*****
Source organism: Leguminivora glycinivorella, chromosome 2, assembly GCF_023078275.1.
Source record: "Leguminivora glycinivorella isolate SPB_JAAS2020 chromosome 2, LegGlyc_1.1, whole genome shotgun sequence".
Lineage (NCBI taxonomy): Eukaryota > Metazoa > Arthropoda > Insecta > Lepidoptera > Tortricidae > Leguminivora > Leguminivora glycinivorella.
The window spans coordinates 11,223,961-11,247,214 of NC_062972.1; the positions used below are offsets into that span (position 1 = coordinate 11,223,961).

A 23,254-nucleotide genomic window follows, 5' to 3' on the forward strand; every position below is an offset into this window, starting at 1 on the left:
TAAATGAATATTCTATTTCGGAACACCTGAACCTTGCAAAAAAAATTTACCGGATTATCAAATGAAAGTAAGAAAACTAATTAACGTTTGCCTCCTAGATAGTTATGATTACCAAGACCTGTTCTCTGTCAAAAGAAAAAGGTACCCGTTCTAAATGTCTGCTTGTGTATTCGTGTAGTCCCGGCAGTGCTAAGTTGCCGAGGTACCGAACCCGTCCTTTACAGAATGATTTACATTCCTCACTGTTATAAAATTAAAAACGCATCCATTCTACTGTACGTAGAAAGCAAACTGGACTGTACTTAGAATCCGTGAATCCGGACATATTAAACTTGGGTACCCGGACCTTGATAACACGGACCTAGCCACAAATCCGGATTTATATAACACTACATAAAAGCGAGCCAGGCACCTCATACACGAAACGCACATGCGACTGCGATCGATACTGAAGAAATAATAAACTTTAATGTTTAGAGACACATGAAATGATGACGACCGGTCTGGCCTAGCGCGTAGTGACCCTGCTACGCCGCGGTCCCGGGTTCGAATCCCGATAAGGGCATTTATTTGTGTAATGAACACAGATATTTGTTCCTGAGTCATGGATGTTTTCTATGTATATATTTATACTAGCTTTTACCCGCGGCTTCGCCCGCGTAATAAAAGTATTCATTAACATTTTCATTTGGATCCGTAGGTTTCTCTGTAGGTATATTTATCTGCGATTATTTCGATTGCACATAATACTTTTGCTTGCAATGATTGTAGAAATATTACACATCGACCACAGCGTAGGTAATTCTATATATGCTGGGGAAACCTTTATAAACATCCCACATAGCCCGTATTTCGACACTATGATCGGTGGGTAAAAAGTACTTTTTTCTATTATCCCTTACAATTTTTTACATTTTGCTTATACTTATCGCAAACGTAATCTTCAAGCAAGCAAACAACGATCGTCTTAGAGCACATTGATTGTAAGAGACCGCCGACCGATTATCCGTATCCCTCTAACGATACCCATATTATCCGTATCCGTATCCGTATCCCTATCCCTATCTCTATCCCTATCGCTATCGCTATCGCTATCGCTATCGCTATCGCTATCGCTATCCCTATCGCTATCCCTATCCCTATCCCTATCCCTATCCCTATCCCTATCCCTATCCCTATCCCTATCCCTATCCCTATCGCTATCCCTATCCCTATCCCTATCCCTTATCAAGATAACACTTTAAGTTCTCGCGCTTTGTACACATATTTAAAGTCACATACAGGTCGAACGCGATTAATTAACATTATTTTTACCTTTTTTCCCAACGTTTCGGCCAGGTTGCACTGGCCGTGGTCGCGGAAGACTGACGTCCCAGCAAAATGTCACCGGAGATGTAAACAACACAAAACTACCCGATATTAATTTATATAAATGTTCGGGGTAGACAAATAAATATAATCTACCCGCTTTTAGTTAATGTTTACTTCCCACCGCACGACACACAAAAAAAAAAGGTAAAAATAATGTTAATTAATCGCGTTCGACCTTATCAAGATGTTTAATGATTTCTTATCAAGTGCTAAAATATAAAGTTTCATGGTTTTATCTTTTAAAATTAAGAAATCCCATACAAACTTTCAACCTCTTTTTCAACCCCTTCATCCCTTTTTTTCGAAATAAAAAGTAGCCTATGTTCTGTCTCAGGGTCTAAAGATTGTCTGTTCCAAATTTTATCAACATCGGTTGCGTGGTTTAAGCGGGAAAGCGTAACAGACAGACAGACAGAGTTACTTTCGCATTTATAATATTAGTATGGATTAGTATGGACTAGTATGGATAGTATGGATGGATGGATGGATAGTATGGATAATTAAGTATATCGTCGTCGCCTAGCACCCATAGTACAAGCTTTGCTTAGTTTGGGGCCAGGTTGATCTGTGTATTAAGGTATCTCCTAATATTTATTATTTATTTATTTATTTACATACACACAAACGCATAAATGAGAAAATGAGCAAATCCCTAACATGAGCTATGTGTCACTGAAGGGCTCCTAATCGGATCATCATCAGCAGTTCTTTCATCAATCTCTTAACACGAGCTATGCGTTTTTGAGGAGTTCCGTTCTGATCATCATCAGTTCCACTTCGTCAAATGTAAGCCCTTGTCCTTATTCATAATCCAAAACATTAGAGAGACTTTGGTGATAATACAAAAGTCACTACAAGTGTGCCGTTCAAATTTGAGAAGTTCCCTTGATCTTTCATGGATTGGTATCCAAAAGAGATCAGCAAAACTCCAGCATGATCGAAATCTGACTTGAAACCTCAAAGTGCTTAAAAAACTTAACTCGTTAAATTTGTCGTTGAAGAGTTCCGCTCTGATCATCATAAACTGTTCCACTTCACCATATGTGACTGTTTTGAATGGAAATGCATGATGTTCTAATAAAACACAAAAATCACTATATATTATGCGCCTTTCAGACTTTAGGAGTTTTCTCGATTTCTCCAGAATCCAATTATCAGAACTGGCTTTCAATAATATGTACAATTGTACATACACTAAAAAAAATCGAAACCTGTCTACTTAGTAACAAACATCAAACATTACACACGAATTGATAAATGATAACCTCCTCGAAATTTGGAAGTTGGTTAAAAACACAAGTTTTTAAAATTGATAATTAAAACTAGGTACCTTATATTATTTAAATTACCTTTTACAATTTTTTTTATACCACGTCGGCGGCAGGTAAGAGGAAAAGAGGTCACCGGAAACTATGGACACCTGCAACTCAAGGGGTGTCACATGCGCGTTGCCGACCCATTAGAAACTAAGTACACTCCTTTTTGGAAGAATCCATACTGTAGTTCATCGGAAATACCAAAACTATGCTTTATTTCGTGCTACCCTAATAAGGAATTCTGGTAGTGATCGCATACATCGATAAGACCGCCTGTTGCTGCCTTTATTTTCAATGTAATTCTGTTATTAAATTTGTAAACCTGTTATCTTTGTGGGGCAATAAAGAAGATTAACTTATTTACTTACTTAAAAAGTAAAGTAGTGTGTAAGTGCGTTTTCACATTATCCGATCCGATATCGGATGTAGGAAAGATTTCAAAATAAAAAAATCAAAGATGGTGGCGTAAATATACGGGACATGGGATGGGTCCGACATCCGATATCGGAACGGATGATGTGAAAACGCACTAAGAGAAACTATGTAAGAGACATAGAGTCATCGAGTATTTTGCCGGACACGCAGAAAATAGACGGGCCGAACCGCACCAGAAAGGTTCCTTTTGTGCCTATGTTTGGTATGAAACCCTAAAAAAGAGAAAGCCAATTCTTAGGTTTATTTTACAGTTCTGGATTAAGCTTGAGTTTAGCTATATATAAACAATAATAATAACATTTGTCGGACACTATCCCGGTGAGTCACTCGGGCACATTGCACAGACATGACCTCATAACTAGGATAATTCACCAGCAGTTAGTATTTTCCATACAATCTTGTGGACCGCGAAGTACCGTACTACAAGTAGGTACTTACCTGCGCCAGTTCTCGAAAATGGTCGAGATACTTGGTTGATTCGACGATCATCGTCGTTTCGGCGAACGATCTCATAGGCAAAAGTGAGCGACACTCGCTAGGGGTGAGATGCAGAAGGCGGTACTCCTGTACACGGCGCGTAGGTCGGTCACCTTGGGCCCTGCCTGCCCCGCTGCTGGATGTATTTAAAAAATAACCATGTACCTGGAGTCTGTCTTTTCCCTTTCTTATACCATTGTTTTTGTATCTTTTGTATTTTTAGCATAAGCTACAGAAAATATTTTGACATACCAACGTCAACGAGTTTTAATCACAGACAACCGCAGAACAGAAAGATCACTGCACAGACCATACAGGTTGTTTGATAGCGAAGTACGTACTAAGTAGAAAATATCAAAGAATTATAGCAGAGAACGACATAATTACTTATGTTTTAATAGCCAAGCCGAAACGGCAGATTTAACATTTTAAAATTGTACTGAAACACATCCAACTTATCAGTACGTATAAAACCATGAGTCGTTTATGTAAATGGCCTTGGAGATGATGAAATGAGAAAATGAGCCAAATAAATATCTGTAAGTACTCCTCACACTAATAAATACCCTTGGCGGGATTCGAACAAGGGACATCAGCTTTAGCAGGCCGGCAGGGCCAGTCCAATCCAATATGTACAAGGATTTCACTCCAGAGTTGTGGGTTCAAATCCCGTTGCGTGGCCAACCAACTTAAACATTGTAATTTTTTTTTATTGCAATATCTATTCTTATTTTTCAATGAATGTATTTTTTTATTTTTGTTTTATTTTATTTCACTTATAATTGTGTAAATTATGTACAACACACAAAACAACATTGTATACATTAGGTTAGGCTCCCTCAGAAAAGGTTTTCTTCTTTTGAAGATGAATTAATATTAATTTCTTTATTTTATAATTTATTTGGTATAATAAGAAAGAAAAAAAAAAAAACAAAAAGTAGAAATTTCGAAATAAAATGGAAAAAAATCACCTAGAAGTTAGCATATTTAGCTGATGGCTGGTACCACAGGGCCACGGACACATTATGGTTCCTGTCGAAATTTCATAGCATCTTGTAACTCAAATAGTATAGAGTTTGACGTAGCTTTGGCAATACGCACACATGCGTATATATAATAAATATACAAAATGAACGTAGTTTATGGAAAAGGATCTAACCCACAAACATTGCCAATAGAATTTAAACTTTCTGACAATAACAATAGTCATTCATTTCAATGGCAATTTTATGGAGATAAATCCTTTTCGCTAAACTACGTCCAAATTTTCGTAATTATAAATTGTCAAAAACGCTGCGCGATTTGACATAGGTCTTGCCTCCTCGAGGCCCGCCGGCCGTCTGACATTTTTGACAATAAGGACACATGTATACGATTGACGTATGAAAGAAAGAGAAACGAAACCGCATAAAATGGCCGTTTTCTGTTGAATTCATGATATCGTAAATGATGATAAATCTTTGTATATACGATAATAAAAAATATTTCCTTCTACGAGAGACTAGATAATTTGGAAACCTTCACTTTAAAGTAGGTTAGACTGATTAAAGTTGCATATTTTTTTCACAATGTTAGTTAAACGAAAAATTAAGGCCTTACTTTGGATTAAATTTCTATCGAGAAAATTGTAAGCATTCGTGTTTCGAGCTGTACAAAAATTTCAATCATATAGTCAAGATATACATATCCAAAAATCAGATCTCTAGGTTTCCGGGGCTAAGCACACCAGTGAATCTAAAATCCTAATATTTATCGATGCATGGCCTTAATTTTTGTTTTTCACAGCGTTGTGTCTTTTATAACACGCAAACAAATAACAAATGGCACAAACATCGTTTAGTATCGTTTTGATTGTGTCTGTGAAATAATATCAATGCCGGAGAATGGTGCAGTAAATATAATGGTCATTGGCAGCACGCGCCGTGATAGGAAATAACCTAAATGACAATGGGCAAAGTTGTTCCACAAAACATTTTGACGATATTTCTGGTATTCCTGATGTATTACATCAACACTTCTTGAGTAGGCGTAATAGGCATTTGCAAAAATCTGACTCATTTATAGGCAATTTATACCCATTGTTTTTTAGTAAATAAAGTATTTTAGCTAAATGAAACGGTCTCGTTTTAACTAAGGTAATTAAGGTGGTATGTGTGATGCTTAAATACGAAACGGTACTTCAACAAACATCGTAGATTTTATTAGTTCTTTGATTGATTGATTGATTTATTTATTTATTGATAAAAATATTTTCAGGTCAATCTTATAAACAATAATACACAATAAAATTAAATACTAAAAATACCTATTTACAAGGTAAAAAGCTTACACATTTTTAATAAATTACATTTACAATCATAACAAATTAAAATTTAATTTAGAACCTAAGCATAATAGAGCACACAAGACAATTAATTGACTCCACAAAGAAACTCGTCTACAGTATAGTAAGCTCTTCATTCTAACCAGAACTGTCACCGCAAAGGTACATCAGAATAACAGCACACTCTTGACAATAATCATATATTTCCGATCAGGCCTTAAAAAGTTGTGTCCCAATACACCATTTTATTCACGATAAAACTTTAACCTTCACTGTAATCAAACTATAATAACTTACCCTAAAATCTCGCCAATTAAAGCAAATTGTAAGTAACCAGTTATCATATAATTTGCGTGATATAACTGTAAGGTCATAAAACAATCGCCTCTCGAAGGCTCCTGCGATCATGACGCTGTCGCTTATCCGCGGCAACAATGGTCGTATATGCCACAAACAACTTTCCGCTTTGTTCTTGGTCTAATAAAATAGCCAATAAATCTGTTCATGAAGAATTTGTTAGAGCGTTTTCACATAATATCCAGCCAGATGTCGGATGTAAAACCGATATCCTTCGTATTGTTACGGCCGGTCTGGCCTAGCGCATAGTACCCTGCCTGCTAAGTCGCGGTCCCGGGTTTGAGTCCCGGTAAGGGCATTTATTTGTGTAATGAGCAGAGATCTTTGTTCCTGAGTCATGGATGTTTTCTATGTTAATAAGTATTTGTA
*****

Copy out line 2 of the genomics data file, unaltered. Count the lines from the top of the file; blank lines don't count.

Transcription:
Source record: "Leguminivora glycinivorella isolate SPB_JAAS2020 chromosome 2, LegGlyc_1.1, whole genome shotgun sequence".